Tag Archives: kafka streams

Poison Pills in Kafka (I)

What is a poison pill?

A “poison pill” is a record that always fails when consumed, no matter how many times it is attempted. They come in different forms:

  • Corrupted records.
  • Records that make your consumer deserializer fail (e.g., an Avro record whose writer schema is not compatible with the consumer reader schema).

The problem with a poison pill is unless the consumer eventually handles it, it blocks the consumption of the topic/partition that contains it, halting the consumer progress.

What can we do with poison pills?

There are many different strategies to deal with poison pills. The Kafka Streams FAQ describes some of them:

  • Log an error and shut down the application
  • Log an error and skip the poisonous record
  • Send the record to a separate topic (e.g., Dead Letter Queue) for further inspection (likely by a human operator)
  • Transform the poisonous record into a sentinel value that identifies a record that couldn’t be interpreted, downstream

Kafka Streams to the rescue

A year ago Kafka Streams added options to handle corrupt data during deserialization. This PR set the foundations for dealing with poison pills in Kafka Streams:

  • Added the new interface DeserializationExceptionHandler.
  • Introduced two default implementations for LogAndContinue and LogAndFail.
  • Added a new default.deserialization.exception.handler configuration value for StreamsConfig. Its default value is LogAndFail.

How does it work?

The key in this implementation is RecordDeserializer. This class executes whatever exception handling we have configured for our Streams application.

kafka streams poison pills

In the diagram, the classes shaded in blue are exclusive to Kafka Streams, while the class is red is part of the common Kafka code base.

If the strategy is to continue, a return null bubbles up a null ConsumerRecord to the layer above, RecordQueue, which discards the record and continue with the next one.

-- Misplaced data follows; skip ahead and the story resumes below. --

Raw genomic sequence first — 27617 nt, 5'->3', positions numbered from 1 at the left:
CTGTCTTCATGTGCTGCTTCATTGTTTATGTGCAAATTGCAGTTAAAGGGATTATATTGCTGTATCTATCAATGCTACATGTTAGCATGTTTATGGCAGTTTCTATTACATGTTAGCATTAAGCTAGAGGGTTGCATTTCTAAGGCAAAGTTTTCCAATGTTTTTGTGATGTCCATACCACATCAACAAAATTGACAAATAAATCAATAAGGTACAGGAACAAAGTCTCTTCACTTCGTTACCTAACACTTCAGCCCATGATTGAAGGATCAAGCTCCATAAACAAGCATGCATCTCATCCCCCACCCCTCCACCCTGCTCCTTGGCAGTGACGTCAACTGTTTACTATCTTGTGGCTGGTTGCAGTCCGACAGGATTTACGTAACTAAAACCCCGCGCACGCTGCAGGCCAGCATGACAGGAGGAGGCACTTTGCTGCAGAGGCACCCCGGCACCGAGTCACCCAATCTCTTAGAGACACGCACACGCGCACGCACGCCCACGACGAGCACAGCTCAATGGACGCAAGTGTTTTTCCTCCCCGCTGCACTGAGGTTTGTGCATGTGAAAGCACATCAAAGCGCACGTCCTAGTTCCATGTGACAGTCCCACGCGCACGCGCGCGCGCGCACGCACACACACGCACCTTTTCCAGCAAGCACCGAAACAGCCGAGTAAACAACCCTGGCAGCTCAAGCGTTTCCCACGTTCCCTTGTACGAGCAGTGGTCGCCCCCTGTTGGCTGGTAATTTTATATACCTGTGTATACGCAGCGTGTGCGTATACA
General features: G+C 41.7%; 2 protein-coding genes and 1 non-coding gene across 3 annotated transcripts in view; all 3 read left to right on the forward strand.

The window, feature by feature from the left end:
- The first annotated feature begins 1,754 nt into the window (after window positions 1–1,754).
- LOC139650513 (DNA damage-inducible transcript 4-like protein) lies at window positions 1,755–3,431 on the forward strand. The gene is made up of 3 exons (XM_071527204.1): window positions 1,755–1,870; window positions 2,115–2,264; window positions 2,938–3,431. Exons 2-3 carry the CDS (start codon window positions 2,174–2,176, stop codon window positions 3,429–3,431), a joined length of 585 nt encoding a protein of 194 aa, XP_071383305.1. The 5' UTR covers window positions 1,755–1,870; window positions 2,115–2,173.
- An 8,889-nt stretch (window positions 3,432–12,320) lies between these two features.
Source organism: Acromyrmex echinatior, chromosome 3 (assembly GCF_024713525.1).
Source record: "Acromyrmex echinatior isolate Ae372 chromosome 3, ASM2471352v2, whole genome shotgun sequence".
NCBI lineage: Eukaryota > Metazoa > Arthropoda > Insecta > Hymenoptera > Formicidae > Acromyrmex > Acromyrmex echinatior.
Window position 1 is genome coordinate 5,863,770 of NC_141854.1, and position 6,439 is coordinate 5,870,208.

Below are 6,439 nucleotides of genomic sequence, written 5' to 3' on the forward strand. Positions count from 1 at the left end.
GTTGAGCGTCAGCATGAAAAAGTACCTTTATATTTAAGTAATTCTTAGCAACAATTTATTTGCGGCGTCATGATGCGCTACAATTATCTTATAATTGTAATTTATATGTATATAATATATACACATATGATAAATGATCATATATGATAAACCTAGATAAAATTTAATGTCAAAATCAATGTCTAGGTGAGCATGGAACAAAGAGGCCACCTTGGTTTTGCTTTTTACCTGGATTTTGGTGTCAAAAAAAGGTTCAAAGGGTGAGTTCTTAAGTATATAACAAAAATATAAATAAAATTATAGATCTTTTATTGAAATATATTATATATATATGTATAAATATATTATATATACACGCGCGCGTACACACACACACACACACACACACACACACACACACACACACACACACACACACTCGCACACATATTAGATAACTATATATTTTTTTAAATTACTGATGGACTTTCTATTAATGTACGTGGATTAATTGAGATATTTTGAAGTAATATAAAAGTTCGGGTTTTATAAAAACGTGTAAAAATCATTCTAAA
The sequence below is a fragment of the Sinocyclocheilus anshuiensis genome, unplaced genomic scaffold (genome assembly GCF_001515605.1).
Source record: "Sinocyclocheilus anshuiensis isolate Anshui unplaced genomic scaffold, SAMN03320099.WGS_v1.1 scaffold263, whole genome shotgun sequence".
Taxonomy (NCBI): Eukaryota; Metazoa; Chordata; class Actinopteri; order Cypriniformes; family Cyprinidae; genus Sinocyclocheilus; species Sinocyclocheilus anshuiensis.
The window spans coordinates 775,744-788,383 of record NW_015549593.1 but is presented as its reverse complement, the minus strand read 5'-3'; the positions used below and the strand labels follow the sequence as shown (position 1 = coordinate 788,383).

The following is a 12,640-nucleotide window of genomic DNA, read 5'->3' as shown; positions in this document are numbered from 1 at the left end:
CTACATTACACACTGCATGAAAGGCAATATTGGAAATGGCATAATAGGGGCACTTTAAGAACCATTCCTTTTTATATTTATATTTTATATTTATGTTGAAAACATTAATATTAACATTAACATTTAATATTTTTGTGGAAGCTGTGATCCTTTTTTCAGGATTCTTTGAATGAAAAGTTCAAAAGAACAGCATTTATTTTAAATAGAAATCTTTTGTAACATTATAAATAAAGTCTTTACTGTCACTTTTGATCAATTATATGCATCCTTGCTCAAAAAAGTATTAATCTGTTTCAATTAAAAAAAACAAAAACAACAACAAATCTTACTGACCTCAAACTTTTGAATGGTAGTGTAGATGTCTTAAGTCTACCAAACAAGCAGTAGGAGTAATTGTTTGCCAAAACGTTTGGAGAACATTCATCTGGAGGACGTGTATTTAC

On runtime, for LogAndContinue, a series of warnings are logged, and the consumption continues. On the other hand, for LogAndFail a StreamsException is thrown.

There is also a set of metrics that can be monitored to make sure we are not skipping too many records.

Metric Name Description JMX path
skipped-records-rate The average number of skipped records per second. kafka.streams:type=stream-metrics,client-id=([-.\w]+)
skipped-records-total The total number of skipped records. kafka.streams:type=stream-metrics,client-id=([-.\w]+)

What about Kafka Consumer?

If your application is not using Kafka Streams, there is no support for handling poison pills in the KafkaConsumer basic consumer.

However, not all is lost. In the next installment in this series, we will see how we can implement a very similar strategy leveraging the Serde interface that KafkaConsumer uses to deserialize records before delivering them to your application.

Timeouts in Kafka clients and Kafka Streams

Broken chain

IMPORTANT: This is information is based on Kafka and Kafka Streams 1.0.0. Past or future versions may defer.

As with any distributed system, Kafka relies on timeouts to detect failures. Those timeouts can be sent by clients and brokers that want to detect each other unavailability. The following is a description of the configuration values that control timeouts that both brokers and client will use to detect clients not being available.

The original design for the Poll() method in the Java consumer tried to kill two birds with one stone:

  • Guarantee consumer liveness
  • Guarantee progress as well, since a consumer could be alive but not moving forward

However, this design caused a few problems. The solution was to introduce separate configuration values and background thread based heartbeat mechanism.


Since Kafka, the heartbeat happens from a separate, background thread, different to the thread where Poll() runs. The description for the configuration value is:

The expected time between heartbeats to the consumer coordinator when using Kafka’s group management facilities. Heartbeats are used to ensure that the consumer’s session stays active and to facilitate rebalancing when new consumers join or leave the group. The value must be set lower than session.timeout.ms, but typically should be set no higher than 1/3 of that value. It can be adjusted even lower to control the expected time for normal rebalances.